Jump to content

Old Corps

Members
  • Content Count

    275
  • Joined

  • Last visited

  • Days Won

    1

Old Corps last won the day on December 28 2018

Old Corps had the most liked content!

About Old Corps

  • Rank
    Bronze Member

Recent Profile Visitors

715 profile views
  1. Old Corps

    Wingspan

    Yes, and many others have learned how to compensate for being on the shorter side. One of the great things about wrestling is that all types of bodies and builds can succeed.
  2. Old Corps

    Wingspan

    I don’t disagree with anything you’ve stated. I’m assuming the DI coach was referring to the “long bodies” who had already demonstrated they had the attributes you mentioned, and had learned how to maximize the use of their long limbs.
  3. Old Corps

    Wingspan

    Several years ago, a DI coach told me that his view was that more often than not..."length beats strength." He said if all else was equal, he'd recruit the long, lanky guy over the short, "Fire Plug" wrestler. He also said that there were plenty of exceptions and that some Fire Plugs could consistently beat opponents of any build.
  4. Yes, of course. What was I thinking? On second thought, every American who has every served in combat was a deranged and merciless baby-killer. Thanks for the intellectual discussion.
  5. I concur with all.
  6. Absolutely. This was drilled into my head by my parents before I ever participated in sports, and most of my generation, too. Then, my first coach told us that he wanted to win, but he valued sportsmanship over winning, and that win or lose, we were expected to always act with dignity and respect. Wrestlers act up because they’ve not been yoked up by a parent or coach the first time they crossed the line. Wrestling will not survive if it follows the model of UFC and WWE hype and antics.
  7. Post-match emotional meltdowns are embarrassing and indicate a weak mind. Trying to intentionally physically harm an opponent is pathetic. Lots of excuses being offered here. 19 and 20 year old grunts are trained to have restraint during and after firefights, and they are held accountable if they don’t. I suspect some of the “mat heroes” being discussed here would be prone to folding into the fetal position if they experienced that kind of stress. Our sport is diminished by poor sportsmanship and those who tolerate or rationalize it.
  8. I hate to see anyone do this - throw medals away right after the awards ceremony. In addition to showing poor sportsmanship, it is disrespectful toward our sport.
  9. I was at an event where someone asked Dan Gable: “Who was the best all-around wrestler you coached at Iowa?” He paused for about 5 seconds and said, “Randy Lewis.”
  10. I’m not sure he was flat, but it was so close (and obscured from fans and cameras) only the ref could tell. I think there’s a chance that Kessel didn’t see the shoulder blades throughout the entire sequence, and most refs at that level aren’t going to call a pin unless they literally can see it.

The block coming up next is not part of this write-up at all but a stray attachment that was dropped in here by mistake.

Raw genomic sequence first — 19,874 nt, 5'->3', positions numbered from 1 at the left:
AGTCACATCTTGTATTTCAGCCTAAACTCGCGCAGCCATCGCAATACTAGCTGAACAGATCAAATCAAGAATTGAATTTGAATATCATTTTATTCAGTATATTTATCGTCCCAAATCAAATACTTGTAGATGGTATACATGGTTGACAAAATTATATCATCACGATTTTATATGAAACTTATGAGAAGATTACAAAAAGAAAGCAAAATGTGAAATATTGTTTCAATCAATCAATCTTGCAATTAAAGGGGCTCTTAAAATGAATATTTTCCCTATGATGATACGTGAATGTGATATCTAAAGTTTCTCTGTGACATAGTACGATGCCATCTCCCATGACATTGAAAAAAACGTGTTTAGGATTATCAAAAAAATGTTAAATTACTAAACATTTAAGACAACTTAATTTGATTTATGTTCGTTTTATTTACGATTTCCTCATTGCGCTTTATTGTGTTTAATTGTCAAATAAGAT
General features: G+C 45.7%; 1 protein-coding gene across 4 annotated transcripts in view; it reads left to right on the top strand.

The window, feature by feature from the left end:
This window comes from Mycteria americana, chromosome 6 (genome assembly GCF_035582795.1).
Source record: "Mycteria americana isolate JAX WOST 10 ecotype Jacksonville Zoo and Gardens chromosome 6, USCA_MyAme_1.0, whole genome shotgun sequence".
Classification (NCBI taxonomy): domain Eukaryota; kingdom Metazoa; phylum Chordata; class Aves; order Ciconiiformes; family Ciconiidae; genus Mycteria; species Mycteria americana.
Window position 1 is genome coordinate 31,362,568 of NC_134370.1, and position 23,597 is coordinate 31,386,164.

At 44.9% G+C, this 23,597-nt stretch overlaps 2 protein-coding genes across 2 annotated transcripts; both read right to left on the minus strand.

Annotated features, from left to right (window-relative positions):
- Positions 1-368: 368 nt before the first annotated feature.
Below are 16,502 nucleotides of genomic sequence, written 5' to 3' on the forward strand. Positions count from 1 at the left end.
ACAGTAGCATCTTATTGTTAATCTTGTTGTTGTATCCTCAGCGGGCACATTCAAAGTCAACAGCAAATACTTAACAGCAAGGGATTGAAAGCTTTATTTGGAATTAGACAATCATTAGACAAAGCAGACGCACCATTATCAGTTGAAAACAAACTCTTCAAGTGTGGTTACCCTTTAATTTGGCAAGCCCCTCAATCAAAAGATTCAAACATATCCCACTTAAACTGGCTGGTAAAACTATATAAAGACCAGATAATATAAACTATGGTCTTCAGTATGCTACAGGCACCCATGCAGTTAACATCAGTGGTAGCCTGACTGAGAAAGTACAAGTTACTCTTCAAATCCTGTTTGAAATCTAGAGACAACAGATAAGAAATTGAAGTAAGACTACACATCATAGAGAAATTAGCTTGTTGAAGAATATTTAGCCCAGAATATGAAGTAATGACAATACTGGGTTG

11. 2010 NCAA Semi’s Borschel vs Heinrich
  12. Jay Borschel over Chris Henrich I was able to watch this one from “ringside seats” at the NCAAs. Borschel’s comeback from an early 7-9 point deficit (not sure about the score) was one of the most amazing displays of mental toughness and “refuse to lose” attitude I’ve personally witnessed. I can’t find the video, but if someone can, this match is worth watching!
  13. Thanks, everyone. Your suggestions and comments are appreciated! I have actually researched and written some material on this topic as related to special operators and members of elite combat units. Many of these guys had a wrestling background; most were average wrestlers, but almost all credited the sport with instilling many traits and qualities in them that helped them be successful in high-speed units. I’m hoping to do some good interviews with guys who have solid credibility in the “mentally tough” aspect of our sport. I think their insights and advice would resonate with the target audience of my book: youth and high school wrestlers. I also think coaches and parents will find value in this book, but my aim is to keep it on a level that will essentially replicate the type of “knowledge transfer” that occurs when a J Rob, Kolat, Ironside, Gable and others sits down in front of a group of kids in a wrestling room and speaks on this topic. It will be more of a “mentor/mentee” flavor than a research study. Many of you know how challenging it is to get kids these days to read anything longer than a social media post, so the book must be written at their level and in a way that keeps them engaged. Thanks again for your help and please keep it coming!
×
×
  • Create New...